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Teaching at USC Archaeology

Spindle whorls from USC Archaeology

Last fall, word spread through the LA fiber arts grapevine that a professor at USC was looking for people to come in and teach her students to spin on a drop spindle. As an alumni (and a spinner), I jumped at the opportunity and arranged for myself and two other teachers, Ercil Howard and Debbie Coyle, to head to campus with all our drop spindles and combs, cards, and plenty of different types of fiber for the class.

The course we were crashing is a freshman seminar in the Archaeology department called “Human Survival: Learning from the Past” and during the semester the students learn some ancient skills such as making fire, forming bricks, and preparing food with only stone tools. It was our mission to teach the eighteen students how to spin.

We arrived early and had the opportunity to check out USC’s growing collection of antiquities, including a number of spindle whorls (pictured above)!

We broke the class of eighteen students into smaller groups for hands-on instruction. Everyone was very attentive and learned quickly how to handle the fiber and the drop spindle and were soon spinning merrily away!

We had just two hours, so during the first hour we focused on getting everyone spinning, and in the second hour we were also able to cover carding and combing fiber, show many different types of fibers, and demonstrate some of the different types of spindles used around the world. Almost all the students got to try combing or carding, and many continued spinning for the whole two hour class!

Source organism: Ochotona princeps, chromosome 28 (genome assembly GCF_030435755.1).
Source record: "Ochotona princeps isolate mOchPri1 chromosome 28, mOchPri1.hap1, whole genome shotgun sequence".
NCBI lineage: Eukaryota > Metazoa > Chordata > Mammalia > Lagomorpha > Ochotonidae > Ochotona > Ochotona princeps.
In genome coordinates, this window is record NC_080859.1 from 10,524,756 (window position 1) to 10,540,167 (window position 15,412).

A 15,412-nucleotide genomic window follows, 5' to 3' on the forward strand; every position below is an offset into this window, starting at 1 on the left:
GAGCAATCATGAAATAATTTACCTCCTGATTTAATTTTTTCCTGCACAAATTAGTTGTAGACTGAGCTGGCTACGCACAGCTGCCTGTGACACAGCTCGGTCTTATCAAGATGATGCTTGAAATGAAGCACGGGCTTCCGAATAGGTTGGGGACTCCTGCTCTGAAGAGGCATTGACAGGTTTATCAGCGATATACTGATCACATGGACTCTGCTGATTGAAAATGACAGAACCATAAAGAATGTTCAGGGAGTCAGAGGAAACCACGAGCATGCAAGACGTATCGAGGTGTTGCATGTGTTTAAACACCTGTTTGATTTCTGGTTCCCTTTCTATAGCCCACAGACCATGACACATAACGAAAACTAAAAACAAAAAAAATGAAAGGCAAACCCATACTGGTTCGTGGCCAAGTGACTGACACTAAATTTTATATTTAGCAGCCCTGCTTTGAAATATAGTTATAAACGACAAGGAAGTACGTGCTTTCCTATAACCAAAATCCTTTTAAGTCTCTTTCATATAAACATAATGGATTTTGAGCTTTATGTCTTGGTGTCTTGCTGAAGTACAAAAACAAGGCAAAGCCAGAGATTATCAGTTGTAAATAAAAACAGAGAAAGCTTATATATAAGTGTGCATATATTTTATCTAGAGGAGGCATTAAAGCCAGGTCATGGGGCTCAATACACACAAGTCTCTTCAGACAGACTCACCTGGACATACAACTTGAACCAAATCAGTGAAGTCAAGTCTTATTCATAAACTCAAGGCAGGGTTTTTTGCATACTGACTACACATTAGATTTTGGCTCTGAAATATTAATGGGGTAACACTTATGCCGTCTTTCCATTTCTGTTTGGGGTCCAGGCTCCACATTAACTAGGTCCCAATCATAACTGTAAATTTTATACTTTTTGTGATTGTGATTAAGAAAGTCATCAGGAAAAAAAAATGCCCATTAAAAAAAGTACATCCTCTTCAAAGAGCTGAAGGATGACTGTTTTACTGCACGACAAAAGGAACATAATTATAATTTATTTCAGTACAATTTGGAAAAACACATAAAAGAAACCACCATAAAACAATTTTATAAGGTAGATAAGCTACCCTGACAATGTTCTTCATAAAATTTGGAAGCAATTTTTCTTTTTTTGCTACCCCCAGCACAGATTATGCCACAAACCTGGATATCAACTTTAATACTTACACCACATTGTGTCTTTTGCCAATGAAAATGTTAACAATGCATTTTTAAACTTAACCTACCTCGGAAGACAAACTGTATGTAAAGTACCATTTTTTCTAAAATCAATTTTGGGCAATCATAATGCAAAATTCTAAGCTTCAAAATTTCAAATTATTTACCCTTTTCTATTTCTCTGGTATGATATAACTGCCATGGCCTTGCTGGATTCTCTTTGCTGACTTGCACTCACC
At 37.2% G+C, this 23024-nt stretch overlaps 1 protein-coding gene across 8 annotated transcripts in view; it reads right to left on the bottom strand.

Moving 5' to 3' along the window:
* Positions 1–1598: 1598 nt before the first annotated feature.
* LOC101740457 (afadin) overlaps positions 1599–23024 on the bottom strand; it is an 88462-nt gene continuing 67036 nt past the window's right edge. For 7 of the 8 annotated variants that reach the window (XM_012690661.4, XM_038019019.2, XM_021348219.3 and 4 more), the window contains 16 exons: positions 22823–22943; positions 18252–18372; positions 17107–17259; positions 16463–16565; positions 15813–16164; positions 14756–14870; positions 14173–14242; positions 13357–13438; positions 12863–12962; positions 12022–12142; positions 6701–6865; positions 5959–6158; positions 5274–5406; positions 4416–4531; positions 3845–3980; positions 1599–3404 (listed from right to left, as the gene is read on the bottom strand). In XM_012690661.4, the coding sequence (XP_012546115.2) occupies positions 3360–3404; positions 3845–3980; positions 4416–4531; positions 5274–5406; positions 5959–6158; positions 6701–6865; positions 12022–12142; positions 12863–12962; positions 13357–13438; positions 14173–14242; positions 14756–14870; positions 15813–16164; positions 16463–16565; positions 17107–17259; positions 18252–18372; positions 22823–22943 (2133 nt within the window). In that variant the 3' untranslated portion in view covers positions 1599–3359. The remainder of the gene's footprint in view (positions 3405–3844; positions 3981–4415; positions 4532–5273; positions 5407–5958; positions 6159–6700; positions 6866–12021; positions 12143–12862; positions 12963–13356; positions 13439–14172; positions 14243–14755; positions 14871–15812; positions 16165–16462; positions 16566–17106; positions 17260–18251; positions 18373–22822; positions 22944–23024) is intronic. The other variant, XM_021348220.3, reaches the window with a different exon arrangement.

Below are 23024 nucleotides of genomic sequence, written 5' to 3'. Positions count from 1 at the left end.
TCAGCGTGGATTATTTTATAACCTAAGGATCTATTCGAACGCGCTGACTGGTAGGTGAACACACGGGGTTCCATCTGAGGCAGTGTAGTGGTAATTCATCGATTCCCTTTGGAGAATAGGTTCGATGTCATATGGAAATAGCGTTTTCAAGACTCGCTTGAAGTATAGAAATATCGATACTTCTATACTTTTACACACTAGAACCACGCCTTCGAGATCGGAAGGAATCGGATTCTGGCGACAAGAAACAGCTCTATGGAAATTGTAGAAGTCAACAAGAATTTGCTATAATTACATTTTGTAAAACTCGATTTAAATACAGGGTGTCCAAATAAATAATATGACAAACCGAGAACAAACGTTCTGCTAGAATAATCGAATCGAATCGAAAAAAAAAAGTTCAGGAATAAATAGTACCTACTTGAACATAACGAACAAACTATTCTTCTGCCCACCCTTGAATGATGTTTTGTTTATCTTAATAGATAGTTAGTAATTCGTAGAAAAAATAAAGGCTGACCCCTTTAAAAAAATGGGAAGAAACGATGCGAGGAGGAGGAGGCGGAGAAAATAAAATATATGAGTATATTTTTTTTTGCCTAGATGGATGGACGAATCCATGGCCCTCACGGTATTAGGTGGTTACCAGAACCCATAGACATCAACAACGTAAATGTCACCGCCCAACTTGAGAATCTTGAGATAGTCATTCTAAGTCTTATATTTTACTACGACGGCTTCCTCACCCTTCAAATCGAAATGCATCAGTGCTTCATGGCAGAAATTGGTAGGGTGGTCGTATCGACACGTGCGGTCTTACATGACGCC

During the second class session, we came back and brought Bjo Trimble with us, and the students learned about dyeing and weaving on a warp-weighted loom or an inkle loom. Again, with just two hours on the clock, time was of the essence, so we split the class in two and had one group tackle dyeing first, while the other group tried out weaving.

We used cochineal, onion skins, and indigo so the students could also experiment with overdyeing to achieve more colors than just red, yellow, and blue.

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During the dye session, we showed samples of various sources for dyes – roots, leaves, flowers, bugs – and spoke about how the different mordants and modifiers can affect the results too.

For the weaving, we were lucky to borrow a ‘portable’ warp weighted loom and get it set up in time for everyone to try weaving. Ercil was in charge of that loom, while Debbie demonstrated the inkle loom and had samples of different types of inkle and card weaving.

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The classes are all completely hands-on, so everyone got to try carding, spinning, weaving, and dyeing for just a small taste of all the effort that went into making fabric in the pre-Industrial world. You can read the students’ point of view on their class blog, the Hunter Blatherer.

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